Written by The Jordan Times Friday, 06 April 2012 22:44
A joint Senate panel comprising members of the legal affairs and financial and economic affairs committees on Thursday suggested that only deputies and senators who have at least ten years of service as members of Parliament are entitled to life pensions.
The panel was discussing the 2010 amendments to the Civil Retirement Law, which were rejected by the Lower House late last year because the amended law stipulated that parliamentarians are not entitled to retirement payments, the Jordan News Agency, Petra, reported.
The House made changes to the law, adding a controversial provision to grant incumbent and former members of the two Houses pension salaries for life, regardless of the period of their service.
During the meeting, headed by Senate President Taher Masri, the joint committee revisited Article 7 of the legislation to stipulate that members of the two Houses of Parliament are to be given lifetime pensions depending on the length of their services, setting 10 years as the minimum actual service as lawmakers.
In addition, the panel recommended that the government come up with a law that ensures justice and equality among ministers and Parliament members in terms of pensions, Petra reported.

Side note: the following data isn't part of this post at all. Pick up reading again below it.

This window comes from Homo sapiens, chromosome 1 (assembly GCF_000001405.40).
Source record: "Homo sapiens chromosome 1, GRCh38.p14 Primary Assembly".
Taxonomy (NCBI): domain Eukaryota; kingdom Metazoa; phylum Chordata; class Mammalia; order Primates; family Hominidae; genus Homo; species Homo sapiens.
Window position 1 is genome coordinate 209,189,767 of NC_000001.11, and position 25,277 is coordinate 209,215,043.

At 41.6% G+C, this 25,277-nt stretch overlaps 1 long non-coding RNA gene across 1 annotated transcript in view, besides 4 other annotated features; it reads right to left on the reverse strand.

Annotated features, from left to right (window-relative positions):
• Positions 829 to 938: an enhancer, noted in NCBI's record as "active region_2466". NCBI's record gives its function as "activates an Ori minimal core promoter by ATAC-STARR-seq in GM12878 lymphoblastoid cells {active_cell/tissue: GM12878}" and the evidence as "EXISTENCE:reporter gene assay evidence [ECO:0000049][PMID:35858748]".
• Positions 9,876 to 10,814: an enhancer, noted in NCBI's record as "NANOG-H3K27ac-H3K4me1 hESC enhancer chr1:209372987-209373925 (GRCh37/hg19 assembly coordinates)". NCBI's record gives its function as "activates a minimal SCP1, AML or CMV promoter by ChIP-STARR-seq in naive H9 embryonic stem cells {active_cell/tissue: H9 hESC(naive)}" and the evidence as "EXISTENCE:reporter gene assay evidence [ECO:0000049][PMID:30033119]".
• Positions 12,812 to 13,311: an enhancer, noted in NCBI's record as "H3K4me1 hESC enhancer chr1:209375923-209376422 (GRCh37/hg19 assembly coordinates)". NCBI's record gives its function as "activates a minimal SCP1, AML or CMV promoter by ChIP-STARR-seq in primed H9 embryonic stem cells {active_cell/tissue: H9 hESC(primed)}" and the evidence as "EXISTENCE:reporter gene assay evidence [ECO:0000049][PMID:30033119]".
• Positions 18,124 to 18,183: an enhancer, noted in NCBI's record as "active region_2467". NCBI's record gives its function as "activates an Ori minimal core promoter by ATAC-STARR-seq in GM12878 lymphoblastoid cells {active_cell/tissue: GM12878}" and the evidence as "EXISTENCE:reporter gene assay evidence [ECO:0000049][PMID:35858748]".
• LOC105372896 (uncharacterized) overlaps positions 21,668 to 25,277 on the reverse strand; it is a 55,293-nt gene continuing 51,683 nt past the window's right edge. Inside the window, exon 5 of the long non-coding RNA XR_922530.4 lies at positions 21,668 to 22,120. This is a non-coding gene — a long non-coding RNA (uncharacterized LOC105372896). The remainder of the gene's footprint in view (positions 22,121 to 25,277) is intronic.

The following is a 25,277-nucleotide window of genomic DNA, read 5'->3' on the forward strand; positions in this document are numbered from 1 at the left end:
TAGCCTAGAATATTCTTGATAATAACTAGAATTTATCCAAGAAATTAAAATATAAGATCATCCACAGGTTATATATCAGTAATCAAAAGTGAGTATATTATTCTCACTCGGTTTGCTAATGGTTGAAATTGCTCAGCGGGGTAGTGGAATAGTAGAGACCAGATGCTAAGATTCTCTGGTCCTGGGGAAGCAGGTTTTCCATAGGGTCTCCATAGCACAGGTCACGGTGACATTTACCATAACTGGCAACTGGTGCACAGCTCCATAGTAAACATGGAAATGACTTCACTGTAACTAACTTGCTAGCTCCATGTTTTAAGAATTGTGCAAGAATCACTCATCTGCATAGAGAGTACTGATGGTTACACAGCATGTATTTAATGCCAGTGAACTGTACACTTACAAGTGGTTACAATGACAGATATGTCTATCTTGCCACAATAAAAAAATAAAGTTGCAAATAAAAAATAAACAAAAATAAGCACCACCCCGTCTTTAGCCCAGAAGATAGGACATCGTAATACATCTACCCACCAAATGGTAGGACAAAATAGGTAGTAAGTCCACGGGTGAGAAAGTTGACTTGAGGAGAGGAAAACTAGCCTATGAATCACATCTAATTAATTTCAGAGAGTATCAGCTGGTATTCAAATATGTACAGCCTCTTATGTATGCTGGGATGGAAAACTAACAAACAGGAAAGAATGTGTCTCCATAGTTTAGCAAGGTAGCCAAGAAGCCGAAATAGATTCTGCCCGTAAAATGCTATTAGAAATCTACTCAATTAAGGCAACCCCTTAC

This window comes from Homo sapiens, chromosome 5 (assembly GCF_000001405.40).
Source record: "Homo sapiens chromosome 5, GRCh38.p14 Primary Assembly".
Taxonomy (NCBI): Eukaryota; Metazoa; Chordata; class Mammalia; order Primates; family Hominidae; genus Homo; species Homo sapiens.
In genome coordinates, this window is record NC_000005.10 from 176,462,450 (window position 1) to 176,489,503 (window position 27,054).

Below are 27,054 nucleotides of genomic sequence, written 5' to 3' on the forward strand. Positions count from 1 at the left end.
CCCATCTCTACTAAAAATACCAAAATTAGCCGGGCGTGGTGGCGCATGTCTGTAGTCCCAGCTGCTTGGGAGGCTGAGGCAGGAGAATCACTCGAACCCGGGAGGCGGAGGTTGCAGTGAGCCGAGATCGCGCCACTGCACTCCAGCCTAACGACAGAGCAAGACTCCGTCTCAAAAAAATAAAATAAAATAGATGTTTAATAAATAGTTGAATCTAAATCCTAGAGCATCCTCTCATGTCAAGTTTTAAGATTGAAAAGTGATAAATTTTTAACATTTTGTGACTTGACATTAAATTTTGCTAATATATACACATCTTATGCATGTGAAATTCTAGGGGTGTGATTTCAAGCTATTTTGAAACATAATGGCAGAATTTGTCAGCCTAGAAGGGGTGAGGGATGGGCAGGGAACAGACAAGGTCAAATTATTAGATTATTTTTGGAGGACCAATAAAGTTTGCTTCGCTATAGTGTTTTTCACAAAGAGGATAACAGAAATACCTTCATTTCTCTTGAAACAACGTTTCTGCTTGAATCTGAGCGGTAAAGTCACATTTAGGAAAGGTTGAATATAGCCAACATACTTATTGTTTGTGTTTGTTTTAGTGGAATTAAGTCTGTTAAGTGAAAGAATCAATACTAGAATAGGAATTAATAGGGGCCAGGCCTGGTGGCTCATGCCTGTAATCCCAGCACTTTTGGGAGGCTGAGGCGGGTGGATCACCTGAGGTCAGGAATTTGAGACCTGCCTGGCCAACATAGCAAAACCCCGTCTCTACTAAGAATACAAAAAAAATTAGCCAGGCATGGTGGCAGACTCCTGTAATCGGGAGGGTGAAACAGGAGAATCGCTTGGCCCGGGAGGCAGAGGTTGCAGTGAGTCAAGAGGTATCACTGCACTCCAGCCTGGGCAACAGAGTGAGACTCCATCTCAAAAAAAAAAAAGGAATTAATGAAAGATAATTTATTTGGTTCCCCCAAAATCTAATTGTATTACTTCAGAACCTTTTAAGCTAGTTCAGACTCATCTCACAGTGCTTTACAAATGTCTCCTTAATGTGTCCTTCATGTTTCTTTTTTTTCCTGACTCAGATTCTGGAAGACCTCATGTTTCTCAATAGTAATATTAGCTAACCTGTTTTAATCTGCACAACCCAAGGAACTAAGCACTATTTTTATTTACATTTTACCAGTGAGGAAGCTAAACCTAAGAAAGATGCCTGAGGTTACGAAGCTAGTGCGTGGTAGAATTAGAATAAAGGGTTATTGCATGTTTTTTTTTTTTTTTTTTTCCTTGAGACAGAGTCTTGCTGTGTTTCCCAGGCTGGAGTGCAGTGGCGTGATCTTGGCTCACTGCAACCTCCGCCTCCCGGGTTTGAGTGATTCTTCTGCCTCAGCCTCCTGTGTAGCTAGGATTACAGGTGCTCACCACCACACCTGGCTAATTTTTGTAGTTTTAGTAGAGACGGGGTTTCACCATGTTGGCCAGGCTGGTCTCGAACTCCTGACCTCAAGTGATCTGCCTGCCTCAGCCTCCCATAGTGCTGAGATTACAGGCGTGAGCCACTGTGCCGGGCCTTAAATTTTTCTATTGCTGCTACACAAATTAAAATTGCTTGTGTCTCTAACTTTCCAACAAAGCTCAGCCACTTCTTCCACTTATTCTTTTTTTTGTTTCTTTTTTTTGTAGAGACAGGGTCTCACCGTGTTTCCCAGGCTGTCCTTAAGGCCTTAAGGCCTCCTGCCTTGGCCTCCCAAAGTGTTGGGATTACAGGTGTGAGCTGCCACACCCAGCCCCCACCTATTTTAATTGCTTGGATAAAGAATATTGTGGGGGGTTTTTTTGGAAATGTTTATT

In December last year, the Lower House rejected the 2010 amendments to the Civil Retirement Law made by the government of former prime minister Samir Rifai.
Under the proposed law, members of both Houses were not to be given lifetime pensions, but MPs insisted instead on reinstating the 1999 amendments to the 1959 legislation, which granted MPs and senators pensions for life without counting duration of service as a condition.
Earlier this week, the Senate Legal Affairs Committee rejected the Lower House’s controversial amendments to the 2012 Passports Law.
The panel rejected deputies’ amendments to Article 9 of the 2012 Passports Law, under which Royal family members, as well as serving and former premiers, ministers, Royal Court chiefs, King’s advisers, senators, MPs and chief Islamic justices are to be given permanent diplomatic passports.
The MPs’ decision to give themselves and their predecessors permanent diplomatic passports had triggered public anger over the past week, with several people criticising deputies for busying themselves with obtaining personal gains at the expense of citizens and the country.
Also this week, several deputies threatened to effectively paralyse the Lower House by boycotting sessions and preventing them from proceeding due to lack of quorum if the Senate does not approve giving parliamentarians lifetime pensions.
A deputy, who preferred to remain unnamed, told The Jordan Times previously that 15 to 20 MPs plan to boycott House sessions if the Senate refuses to endorse the 1999 amendments to the Civil Retirement Law, under which Parliament members are to be given lifetime pensions.